These two constructs inside are most damaging, the most impedance we hold to living a quality life, Dr. Harris pointed this out very clearly today,

    These negative constructs, are fed by the opposite of Love inside of us (towards self and others). These ‘voices in our heads of judgement and cynicism) are F.E.A.R.-Based. “False-Evidence (Of Self)-Appearing-Real.”

    We can’t necessarily change the thoughts we have of self-judgment or cynicism. But we can learn to work with ourselves differently in response. Mindfulness practiced consistently is powerful in assisting us through this learning. After now 20 days of consistent, daily practice, and quality results (personally)) I’ve no hesitation is saying so.

    We all fall prey to ourselves in this life. We all at some point will need to question our belief-system from time-to-time if we are to grow as human-beings. We’ve learned how to live unconscious lives. We’ve taken in information to act as guide inside (with our thinking) that can be either angelically helpful, or demonically useless. Something I’ve learned and now accept as truth, the hard-way, is this:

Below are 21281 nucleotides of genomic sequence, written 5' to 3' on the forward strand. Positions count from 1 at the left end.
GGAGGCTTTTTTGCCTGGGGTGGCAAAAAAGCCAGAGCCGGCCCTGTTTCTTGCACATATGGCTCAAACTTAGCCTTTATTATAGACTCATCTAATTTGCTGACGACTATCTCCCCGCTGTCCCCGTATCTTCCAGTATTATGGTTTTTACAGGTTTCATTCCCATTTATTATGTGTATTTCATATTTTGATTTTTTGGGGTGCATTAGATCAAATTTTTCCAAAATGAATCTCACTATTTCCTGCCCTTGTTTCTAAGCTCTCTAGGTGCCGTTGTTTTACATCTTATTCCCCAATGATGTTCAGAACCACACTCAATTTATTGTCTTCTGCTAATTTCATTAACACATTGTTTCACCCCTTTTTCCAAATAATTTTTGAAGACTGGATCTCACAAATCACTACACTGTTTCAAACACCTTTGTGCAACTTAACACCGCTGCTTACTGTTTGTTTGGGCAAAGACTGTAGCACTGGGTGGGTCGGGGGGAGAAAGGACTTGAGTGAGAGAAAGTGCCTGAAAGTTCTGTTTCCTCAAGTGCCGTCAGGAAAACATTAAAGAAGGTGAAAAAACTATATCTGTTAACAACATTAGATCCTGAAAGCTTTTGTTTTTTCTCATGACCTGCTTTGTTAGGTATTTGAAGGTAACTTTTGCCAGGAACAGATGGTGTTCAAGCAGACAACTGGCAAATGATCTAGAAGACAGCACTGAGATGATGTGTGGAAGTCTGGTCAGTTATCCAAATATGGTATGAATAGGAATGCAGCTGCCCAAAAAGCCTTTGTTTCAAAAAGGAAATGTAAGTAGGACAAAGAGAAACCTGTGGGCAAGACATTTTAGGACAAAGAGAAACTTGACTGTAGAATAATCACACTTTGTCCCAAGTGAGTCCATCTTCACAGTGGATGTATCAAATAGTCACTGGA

“If we take garbage in in terms of the information we use to help guide our lives: We will produce garbage out in terms of behaviour and quality of life.”

    Because we now know the brain is malleable across our life-span. Because we’ve learned that old-dogs, can, in fact, learn new tricks. By taking in quality information to reconstruct our belief-system (such as the philosophy of Mindfulness); this will translate, both inside and out, towards living a more stable, quality-of-life.

    Thank you both, Melli and Dr, Harris, for you service.

    Be Well

    1. Eugene McCreary

      Thanks for sharing all that, Darren. I haven’t heard it so far, but I think of mindfulness as a habit to replace old, bad or unhelpful habits, and like all skills, takes practice (the practice the speakers refer to). Such skills, like learning and instrument or riding a bike, will feel clumsy and self-conscious at first, but eventually you get the “Knack” for them, but it’s important to remember that the old habits of a lifetime are not going to go away easily. Persistence.

  21. Ellen Cedergreen

    I really enjoyed this session a lot. Great practical tips for dealing with the negative thoughts and assumptions. I also liked how mindfulness was exposed as universal to most modern religions because it is a bridge. Thank you! Very thought provoking.